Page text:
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Home :: Archive :: 2004 :: March ::
Much Ado Questions
The Shakespeare Conference: SHK 15.0596  Thursday, 4 March 2004

[1]     From:   Brian Willis <
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        Date:   Wednesday, 3 Mar 2004 06:04:11 -0800 (PST)
        Subj:   Re: SHK 15.0593 Much Ado Questions

[2]     From:   Sean Lawrence <
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        Date:   Wednesday, 3 Mar 2004 06:29:33 -0800
        Subj:   RE: SHK 15.0593 Much Ado Questions


[1]-----------------------------------------------------------------
From:           Brian Willis <
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Date:           Wednesday, 3 Mar 2004 06:04:11 -0800 (PST)
Subject: 15.0593 Much Ado Questions
Comment:        Re: SHK 15.0593 Much Ado Questions

Jennifer Soldanels wrote:

 >I find this relatively simple. Benedick puts no stock into love or
 >women, which we see throughout the first half of the play. His response
 >shows that he thinks it's easy to get a woman's love/virginity and thus
 >the woman herself. As Benedick sees it, all women are up for the
 >marital sale.

I would actually argue that it is not necessarily women that he detests.
He does acknowledge that he could indeed fall for a woman if "all
graces" were to be in her person (II. iii.). The institution of marriage
is under attack by Benedick because of his anxiety over cuckoldry. The
play's running joke is the savage bull wearing the horns. Don Pedro
initiates the joke in I. i. and then repeats it to Benedick in III. ii.,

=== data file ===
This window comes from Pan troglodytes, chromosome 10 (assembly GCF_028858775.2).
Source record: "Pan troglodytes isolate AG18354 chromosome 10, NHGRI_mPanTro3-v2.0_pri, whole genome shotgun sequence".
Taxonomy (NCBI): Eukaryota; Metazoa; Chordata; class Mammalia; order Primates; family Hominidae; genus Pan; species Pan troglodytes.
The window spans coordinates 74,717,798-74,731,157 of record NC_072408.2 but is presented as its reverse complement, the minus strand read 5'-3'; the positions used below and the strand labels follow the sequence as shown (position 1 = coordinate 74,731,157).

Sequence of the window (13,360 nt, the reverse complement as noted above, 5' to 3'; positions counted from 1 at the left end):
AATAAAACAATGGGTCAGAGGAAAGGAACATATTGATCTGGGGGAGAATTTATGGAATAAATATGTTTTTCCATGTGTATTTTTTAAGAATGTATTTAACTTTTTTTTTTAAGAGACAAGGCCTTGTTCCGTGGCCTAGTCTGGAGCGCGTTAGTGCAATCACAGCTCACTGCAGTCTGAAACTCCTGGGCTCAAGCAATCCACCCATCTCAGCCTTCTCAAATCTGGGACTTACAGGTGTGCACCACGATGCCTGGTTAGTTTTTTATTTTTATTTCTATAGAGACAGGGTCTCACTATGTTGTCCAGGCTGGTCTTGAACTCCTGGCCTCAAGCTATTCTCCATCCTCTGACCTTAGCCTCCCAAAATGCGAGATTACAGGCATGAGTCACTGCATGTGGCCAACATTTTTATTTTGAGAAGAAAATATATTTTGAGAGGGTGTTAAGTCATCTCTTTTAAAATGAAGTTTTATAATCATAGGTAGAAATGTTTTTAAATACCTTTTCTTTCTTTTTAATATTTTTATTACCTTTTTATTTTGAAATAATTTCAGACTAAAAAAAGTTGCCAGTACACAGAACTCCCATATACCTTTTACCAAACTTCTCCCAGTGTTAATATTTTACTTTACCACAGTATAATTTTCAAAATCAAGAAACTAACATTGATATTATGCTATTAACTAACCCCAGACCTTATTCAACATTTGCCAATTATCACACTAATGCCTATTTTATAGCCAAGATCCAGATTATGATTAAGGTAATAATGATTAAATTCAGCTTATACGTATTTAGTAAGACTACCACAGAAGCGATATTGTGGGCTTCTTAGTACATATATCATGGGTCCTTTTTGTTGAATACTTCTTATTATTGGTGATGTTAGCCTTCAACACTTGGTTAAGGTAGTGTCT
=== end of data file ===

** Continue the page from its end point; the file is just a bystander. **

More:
V. i. and in V. iv, after B+B finally acknowledge publicly (in their own
twisted way) that they will marry each other. This is, of course,
juxtaposed with the serious accusations of Don John. The sheen of
supposed sexism that Benedick exudes in the very first scene is stripped
away by his acknowledgment that "because I will not do them the wrong to
mistrust any, I will do myself the right to trust none" (I. i.). He
fears the scorn and ridicule of cuckoldry, and it is in fact the knocks
to his pride which convert him in the arbor scene.

I read the quotation as the exact opposite. Benedick doesn't believe
that women are worth the effort to purchase their jewel and case because
they will just be stolen by another man anyways. Marriage also
emasculates a military man, but that is another topic altogether.

Brian Willis

[2]-------------------------------------------------------------
From:           Sean Lawrence <
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Date:           Wednesday, 3 Mar 2004 06:29:33 -0800
Subject: 15.0593 Much Ado Questions
Comment:        RE: SHK 15.0593 Much Ado Questions

John Ramsay writes, about the pun in Much Ado,

 >Yes it makes sense. It's extended punning.
 >
 >The woman is the jewel. She could be put in a case. Or a penis could be
 >inserted into her case.

But the woman can't be put into her own case, so the whole selection is
confusing, if not nonsensical.

Yours,
Sean Lawrence.

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